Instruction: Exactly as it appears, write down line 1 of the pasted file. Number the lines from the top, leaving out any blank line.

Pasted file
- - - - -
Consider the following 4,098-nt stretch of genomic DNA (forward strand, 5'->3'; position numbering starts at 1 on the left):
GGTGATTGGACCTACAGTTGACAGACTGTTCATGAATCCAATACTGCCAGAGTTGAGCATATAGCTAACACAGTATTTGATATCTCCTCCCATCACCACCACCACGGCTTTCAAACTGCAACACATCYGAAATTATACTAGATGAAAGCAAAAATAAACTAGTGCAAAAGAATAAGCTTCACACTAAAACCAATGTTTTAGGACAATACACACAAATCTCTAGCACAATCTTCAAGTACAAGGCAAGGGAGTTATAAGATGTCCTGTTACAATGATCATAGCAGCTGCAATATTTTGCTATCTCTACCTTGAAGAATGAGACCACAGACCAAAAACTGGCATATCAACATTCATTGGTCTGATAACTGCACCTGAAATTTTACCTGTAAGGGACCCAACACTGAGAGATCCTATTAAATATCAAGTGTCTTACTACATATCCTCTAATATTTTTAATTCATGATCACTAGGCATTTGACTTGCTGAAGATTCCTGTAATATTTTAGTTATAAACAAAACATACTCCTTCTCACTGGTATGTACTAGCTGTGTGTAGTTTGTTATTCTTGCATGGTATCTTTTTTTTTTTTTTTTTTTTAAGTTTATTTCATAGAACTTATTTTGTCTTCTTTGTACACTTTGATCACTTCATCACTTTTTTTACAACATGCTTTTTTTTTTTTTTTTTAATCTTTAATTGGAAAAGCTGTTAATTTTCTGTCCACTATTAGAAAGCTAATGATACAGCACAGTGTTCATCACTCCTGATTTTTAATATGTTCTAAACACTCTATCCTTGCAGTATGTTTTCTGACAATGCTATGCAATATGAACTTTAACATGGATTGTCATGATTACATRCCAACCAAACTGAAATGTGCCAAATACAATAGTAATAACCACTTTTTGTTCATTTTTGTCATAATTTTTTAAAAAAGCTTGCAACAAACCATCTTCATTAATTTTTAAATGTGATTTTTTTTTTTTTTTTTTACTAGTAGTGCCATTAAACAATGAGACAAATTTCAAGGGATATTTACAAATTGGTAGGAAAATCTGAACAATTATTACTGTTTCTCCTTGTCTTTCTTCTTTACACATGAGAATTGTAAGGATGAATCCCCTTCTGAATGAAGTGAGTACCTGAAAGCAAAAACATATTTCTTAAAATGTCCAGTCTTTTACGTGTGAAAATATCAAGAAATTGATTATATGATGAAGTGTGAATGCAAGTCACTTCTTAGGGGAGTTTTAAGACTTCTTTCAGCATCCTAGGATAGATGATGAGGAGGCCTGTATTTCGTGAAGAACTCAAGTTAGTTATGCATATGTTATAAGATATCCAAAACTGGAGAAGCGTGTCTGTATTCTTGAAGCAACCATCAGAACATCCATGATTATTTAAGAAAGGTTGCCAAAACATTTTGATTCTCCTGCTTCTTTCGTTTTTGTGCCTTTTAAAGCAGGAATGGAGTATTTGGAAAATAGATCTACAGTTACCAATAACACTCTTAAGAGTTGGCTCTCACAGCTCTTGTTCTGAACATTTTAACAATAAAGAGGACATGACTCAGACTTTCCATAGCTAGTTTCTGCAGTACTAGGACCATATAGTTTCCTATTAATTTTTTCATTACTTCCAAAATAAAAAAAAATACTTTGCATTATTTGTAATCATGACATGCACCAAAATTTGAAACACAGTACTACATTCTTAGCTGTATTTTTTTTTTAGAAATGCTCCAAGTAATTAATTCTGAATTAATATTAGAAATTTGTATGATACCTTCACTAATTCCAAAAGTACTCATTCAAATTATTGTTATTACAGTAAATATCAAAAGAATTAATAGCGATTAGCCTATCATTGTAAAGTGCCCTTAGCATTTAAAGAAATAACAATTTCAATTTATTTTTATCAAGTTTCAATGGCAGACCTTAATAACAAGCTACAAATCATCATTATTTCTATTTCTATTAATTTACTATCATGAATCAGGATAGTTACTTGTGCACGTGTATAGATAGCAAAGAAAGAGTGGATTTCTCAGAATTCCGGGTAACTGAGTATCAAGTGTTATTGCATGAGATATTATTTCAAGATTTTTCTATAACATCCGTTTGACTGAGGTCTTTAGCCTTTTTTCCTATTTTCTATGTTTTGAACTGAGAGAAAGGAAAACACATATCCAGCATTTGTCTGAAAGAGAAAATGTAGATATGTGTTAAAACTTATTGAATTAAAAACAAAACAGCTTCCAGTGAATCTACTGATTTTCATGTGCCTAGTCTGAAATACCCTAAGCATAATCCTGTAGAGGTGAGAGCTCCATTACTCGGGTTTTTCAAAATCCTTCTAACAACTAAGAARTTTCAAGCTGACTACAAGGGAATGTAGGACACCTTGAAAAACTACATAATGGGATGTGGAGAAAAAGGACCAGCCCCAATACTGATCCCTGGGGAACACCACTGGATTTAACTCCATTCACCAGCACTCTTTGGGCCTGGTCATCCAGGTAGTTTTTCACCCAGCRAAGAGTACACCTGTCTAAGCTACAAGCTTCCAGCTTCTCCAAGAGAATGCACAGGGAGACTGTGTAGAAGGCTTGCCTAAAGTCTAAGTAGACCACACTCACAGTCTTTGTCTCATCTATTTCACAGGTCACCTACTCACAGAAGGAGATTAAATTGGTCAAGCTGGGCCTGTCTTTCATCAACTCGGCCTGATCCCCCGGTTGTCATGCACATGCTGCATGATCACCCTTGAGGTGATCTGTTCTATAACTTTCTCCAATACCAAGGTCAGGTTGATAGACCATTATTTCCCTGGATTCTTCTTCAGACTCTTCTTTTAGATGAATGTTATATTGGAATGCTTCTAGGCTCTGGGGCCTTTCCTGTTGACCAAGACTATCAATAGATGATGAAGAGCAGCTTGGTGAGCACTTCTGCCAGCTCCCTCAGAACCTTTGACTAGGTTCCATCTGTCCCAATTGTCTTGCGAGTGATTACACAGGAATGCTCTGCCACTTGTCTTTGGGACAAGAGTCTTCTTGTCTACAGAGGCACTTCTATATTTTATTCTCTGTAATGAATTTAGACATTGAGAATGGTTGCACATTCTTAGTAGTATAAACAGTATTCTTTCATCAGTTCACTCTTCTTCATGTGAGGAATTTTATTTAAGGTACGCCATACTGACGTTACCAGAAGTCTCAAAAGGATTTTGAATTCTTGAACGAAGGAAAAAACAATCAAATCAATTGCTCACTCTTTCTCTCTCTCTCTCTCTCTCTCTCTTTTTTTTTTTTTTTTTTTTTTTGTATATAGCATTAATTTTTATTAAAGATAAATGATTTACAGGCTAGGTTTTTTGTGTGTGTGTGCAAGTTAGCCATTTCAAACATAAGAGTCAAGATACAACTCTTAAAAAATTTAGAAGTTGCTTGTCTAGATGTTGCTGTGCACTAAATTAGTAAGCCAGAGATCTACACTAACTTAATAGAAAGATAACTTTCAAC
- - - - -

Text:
Consider the following 4,098-nt stretch of genomic DNA (forward strand, 5'->3'; position numbering starts at 1 on the left):